Carbon tax campaign unveils new details and backers
Illustration: Rebecca Zisser/Axios
New details are emerging about a low-profile carbon tax campaign whose backers are confident will prevail in a climate debate defined by heated Democratic rhetoric and a lack of apparent interest by most Republicans.
Driving the news: U.S. carbon dioxide emissions would be cut in half by 2035 under a $40-a-ton carbon tax that increases 5% above inflation annually, according to a new goal in the plan. The proposal is being pushed by a coalition of strange bedfellows that includes corporations, environmental groups, former Republican politicians and economists.
Where it stands: The group, the Climate Leadership Council (CLC), is pushing a carbon tax whose proceeds will be refunded back to consumers. CLC was launched in early 2017 by former Republican leaders, including two former secretaries of states, James Baker and George Shultz.
- Since then, the effort has gained impressive support from big oil companies and environmental groups, but it hasn’t found much Republican support in Congress.
- Although Republicans are increasingly acknowledging climate change is a problem, few are on board with sweeping new policy, which this would be.
What’s new: The group has added two new corporate members — mining giant BHP Billiton and electricity provider Calpine — and plans to release a detailed legislative proposal.
- The goal of halving U.S. CO2 emissions by 2035 is new, as is the 5% annual increase to the proposed carbon tax. This is far more ambitious than President Obama’s commitment to the Paris Climate Agreement, but less aggressive than what most Democrats are calling for now.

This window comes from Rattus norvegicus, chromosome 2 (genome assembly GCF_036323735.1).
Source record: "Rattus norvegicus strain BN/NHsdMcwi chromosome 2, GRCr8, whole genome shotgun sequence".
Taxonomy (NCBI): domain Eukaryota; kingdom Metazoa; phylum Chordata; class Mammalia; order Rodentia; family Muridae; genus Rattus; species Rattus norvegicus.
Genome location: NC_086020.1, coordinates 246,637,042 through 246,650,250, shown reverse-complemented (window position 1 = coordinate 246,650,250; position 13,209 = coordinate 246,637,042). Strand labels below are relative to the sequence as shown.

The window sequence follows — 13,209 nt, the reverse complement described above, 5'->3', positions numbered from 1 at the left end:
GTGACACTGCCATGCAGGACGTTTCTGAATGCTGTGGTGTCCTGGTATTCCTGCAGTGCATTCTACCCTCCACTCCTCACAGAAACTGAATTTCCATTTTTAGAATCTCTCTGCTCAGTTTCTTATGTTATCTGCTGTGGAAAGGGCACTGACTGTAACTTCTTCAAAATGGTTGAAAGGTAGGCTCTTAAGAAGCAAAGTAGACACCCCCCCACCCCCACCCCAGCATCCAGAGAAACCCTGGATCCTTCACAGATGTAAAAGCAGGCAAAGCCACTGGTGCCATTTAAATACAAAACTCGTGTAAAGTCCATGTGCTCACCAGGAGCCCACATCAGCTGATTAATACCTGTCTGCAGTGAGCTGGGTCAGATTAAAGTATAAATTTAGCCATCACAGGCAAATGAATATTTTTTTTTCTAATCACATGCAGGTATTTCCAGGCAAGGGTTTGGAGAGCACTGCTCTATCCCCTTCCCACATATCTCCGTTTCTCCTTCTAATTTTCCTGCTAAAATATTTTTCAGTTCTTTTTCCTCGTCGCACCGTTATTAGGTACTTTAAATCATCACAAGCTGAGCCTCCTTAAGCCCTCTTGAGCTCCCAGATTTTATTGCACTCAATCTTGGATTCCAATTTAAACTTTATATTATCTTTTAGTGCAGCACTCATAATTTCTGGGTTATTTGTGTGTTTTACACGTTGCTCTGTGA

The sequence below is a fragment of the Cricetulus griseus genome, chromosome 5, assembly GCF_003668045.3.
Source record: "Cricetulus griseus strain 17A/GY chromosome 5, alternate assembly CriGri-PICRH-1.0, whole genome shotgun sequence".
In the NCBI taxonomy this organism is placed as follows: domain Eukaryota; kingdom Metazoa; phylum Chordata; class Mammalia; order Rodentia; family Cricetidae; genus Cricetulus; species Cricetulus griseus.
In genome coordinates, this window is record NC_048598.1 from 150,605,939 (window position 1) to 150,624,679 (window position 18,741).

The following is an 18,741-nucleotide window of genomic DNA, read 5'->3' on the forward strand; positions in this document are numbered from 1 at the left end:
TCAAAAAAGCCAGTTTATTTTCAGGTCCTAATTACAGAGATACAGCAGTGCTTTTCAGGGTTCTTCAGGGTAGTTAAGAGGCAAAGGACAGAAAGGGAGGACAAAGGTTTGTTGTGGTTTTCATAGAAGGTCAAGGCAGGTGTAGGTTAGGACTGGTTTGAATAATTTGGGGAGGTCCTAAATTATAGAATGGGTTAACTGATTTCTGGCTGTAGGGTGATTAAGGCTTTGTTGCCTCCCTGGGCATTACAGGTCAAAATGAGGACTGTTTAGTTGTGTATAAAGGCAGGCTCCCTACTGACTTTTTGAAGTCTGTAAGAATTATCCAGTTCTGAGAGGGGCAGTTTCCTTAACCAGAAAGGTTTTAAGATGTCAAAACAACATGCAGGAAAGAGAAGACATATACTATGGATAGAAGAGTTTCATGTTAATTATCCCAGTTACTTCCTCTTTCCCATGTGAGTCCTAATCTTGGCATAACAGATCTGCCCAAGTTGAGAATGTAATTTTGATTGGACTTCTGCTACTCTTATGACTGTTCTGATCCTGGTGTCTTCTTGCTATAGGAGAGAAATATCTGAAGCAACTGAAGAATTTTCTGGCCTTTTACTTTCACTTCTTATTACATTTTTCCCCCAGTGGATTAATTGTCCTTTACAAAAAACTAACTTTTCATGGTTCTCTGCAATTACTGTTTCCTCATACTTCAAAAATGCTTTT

- The plan specifies that it would displace or preempt all federal regulations for stationary sources of CO2. This includes things like power plants, but excludes cars and trucks. It looks like an attempt at compromise in what is sure to be a dicey debate.
- The plan also removes any mention of shielding companies from lawsuits alleging responsibility for damages connected to historical emissions. Removing the liability line could be significant because many see it as a must-have for big oil companies facing such lawsuits, though a similar proposal can always be added in the actual legislative process.
What’s next: Expect more news from the group in about a month, including more members, new financial commitments to its lobbying arm and a six-figure advertising campaign in DC, according to CEO Ted Halstead.
- Halstead says the plan will be introduced in a bipartisan manner, ideally in both chambers of Congress, by year’s end.
Editor's note: This piece corrected the spelling of George Shultz.